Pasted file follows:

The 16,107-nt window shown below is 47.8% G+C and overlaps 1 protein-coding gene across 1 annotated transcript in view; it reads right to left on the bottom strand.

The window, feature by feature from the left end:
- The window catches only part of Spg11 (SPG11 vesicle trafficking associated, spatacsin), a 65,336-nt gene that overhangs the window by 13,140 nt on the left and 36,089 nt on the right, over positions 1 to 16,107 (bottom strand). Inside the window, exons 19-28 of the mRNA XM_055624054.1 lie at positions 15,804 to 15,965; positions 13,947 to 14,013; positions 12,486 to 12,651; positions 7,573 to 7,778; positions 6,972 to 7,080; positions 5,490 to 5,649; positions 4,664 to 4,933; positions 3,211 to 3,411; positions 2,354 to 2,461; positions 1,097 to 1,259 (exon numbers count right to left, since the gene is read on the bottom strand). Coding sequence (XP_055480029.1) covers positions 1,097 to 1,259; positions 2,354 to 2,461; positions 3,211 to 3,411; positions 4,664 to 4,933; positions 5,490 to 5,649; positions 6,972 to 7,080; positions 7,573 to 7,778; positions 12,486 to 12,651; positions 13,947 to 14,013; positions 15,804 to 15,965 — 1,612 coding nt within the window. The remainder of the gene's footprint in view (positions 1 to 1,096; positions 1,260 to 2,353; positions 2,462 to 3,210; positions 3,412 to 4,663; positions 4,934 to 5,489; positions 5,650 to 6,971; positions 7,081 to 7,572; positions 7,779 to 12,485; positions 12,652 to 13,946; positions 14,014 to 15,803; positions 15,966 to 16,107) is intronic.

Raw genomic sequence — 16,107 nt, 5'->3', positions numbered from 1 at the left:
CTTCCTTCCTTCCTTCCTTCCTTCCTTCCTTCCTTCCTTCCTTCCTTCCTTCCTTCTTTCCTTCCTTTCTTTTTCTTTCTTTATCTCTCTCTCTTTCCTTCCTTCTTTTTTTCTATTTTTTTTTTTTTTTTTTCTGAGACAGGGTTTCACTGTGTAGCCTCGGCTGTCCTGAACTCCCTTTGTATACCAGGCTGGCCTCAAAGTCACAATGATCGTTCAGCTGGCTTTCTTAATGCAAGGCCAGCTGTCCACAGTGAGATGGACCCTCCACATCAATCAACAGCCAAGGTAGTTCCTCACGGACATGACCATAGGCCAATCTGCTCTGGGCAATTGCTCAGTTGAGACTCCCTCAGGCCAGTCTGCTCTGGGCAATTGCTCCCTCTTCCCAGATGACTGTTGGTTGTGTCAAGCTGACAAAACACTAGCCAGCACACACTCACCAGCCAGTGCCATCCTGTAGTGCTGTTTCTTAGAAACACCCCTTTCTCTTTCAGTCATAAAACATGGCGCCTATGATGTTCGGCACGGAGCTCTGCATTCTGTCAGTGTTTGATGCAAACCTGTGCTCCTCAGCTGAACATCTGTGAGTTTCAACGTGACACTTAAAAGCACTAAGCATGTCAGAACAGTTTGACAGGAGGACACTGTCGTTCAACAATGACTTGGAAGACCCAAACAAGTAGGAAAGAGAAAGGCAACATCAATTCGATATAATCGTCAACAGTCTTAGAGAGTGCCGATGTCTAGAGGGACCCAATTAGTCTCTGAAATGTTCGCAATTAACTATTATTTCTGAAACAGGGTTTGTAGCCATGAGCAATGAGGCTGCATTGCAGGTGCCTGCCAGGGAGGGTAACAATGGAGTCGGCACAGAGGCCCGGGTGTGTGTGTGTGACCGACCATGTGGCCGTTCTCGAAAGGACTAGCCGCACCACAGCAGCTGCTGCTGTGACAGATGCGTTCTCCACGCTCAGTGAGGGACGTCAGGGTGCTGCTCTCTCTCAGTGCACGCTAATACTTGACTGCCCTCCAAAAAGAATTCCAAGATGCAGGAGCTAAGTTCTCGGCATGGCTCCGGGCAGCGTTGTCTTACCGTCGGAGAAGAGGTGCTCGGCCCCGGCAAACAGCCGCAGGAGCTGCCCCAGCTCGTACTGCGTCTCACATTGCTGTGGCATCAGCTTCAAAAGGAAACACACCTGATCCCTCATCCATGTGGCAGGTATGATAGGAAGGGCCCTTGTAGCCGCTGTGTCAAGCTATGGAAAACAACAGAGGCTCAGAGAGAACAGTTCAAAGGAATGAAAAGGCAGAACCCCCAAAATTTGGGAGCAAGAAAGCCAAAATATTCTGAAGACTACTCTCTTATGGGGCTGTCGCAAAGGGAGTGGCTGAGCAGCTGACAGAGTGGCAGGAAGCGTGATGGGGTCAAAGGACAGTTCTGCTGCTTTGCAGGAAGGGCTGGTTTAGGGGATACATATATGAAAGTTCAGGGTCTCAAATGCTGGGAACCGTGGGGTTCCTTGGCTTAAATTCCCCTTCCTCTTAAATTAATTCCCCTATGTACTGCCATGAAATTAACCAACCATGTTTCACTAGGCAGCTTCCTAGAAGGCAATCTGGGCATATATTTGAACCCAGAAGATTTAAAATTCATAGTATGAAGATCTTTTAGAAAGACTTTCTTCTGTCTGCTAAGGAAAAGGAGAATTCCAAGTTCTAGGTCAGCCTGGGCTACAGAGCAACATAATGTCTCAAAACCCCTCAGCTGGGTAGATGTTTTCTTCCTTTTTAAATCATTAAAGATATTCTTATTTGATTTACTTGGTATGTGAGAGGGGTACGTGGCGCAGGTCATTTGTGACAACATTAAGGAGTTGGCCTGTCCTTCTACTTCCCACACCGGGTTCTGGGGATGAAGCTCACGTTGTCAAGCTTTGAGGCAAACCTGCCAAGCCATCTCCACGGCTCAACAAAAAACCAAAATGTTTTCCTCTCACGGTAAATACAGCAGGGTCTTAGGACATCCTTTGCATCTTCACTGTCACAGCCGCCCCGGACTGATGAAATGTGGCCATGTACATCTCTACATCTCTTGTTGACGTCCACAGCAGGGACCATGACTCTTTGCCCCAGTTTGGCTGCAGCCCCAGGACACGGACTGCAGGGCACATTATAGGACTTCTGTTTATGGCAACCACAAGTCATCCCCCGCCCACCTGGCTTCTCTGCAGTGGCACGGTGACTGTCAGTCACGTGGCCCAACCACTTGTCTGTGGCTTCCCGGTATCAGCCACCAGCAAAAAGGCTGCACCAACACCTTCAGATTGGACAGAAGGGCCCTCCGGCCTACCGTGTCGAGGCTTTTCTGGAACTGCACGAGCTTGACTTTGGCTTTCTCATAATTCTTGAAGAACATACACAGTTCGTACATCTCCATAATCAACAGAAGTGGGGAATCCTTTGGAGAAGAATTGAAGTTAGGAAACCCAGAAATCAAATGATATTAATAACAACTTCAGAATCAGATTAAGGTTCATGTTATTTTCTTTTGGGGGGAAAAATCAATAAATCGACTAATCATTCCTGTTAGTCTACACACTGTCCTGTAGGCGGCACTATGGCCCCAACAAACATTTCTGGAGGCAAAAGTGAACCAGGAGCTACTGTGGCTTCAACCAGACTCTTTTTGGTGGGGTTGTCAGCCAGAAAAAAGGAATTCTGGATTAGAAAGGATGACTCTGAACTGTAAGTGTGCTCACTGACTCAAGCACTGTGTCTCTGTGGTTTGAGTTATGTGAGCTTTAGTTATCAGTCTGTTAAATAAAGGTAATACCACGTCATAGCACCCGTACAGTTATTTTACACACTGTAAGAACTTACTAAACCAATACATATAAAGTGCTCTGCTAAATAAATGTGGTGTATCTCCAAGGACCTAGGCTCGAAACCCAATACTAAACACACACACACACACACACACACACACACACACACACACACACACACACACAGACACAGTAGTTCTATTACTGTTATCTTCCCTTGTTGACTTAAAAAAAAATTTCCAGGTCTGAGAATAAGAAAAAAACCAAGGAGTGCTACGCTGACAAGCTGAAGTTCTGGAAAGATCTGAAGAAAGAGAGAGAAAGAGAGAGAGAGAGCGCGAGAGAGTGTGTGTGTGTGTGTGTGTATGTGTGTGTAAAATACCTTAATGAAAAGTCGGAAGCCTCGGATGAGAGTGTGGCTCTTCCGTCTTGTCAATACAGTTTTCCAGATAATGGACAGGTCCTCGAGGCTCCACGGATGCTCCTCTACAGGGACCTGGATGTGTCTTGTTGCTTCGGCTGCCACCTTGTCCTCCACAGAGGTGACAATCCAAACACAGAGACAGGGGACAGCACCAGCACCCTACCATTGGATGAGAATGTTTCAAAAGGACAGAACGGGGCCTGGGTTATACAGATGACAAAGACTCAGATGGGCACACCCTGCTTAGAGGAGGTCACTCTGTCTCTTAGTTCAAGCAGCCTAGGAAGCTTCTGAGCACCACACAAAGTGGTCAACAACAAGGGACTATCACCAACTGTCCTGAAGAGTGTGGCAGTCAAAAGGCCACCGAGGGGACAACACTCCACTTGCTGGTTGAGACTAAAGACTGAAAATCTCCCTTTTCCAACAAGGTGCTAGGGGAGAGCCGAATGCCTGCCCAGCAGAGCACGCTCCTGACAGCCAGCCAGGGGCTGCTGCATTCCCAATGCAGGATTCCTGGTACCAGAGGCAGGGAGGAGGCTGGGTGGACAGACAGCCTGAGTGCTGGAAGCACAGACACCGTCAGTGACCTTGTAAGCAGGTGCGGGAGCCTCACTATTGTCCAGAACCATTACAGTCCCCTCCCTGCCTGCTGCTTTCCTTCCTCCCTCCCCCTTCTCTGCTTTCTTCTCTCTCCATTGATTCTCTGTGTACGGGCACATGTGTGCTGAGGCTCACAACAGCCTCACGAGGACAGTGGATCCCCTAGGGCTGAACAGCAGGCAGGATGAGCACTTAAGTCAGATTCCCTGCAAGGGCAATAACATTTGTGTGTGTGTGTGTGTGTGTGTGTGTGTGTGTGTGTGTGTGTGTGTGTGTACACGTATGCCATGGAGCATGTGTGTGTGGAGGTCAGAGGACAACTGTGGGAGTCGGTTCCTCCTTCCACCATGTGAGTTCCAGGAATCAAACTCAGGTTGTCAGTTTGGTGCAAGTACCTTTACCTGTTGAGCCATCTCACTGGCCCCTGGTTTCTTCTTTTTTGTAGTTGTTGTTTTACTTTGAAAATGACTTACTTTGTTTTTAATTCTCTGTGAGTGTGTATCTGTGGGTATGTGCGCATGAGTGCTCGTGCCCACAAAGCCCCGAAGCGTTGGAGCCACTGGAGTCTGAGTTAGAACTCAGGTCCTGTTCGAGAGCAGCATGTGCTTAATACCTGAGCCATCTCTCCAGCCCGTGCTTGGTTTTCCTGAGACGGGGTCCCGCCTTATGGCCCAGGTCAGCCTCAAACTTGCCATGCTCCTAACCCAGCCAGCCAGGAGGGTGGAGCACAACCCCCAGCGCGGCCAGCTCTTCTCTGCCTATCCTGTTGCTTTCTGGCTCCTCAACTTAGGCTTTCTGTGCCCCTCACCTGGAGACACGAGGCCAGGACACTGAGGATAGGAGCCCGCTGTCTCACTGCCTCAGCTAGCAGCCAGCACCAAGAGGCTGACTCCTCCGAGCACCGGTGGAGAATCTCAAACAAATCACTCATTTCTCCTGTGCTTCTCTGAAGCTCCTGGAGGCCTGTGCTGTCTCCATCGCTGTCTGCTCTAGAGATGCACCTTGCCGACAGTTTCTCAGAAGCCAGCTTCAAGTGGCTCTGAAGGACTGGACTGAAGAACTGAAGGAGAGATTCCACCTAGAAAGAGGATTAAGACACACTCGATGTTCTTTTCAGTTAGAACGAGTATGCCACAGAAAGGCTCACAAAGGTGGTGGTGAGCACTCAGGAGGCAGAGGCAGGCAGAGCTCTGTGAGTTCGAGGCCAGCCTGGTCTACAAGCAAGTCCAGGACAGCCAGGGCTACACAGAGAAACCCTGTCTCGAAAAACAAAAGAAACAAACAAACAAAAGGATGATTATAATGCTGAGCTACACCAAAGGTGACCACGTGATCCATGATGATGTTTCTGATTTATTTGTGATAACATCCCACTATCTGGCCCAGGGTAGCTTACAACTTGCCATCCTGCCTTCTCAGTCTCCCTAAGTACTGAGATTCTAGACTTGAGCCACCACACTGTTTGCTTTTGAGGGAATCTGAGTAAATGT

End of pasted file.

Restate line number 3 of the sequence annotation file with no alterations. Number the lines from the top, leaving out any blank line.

- The window catches only part of Spg11 (SPG11 vesicle trafficking associated, spatacsin), a 65,336-nt gene that overhangs the window by 13,140 nt on the left and 36,089 nt on the right, over positions 1 to 16,107 (bottom strand). Inside the window, exons 19-28 of the mRNA XM_055624054.1 lie at positions 15,804 to 15,965; positions 13,947 to 14,013; positions 12,486 to 12,651; positions 7,573 to 7,778; positions 6,972 to 7,080; positions 5,490 to 5,649; positions 4,664 to 4,933; positions 3,211 to 3,411; positions 2,354 to 2,461; positions 1,097 to 1,259 (exon numbers count right to left, since the gene is read on the bottom strand). Coding sequence (XP_055480029.1) covers positions 1,097 to 1,259; positions 2,354 to 2,461; positions 3,211 to 3,411; positions 4,664 to 4,933; positions 5,490 to 5,649; positions 6,972 to 7,080; positions 7,573 to 7,778; positions 12,486 to 12,651; positions 13,947 to 14,013; positions 15,804 to 15,965 — 1,612 coding nt within the window. The remainder of the gene's footprint in view (positions 1 to 1,096; positions 1,260 to 2,353; positions 2,462 to 3,210; positions 3,412 to 4,663; positions 4,934 to 5,489; positions 5,650 to 6,971; positions 7,081 to 7,572; positions 7,779 to 12,485; positions 12,652 to 13,946; positions 14,014 to 15,803; positions 15,966 to 16,107) is intronic.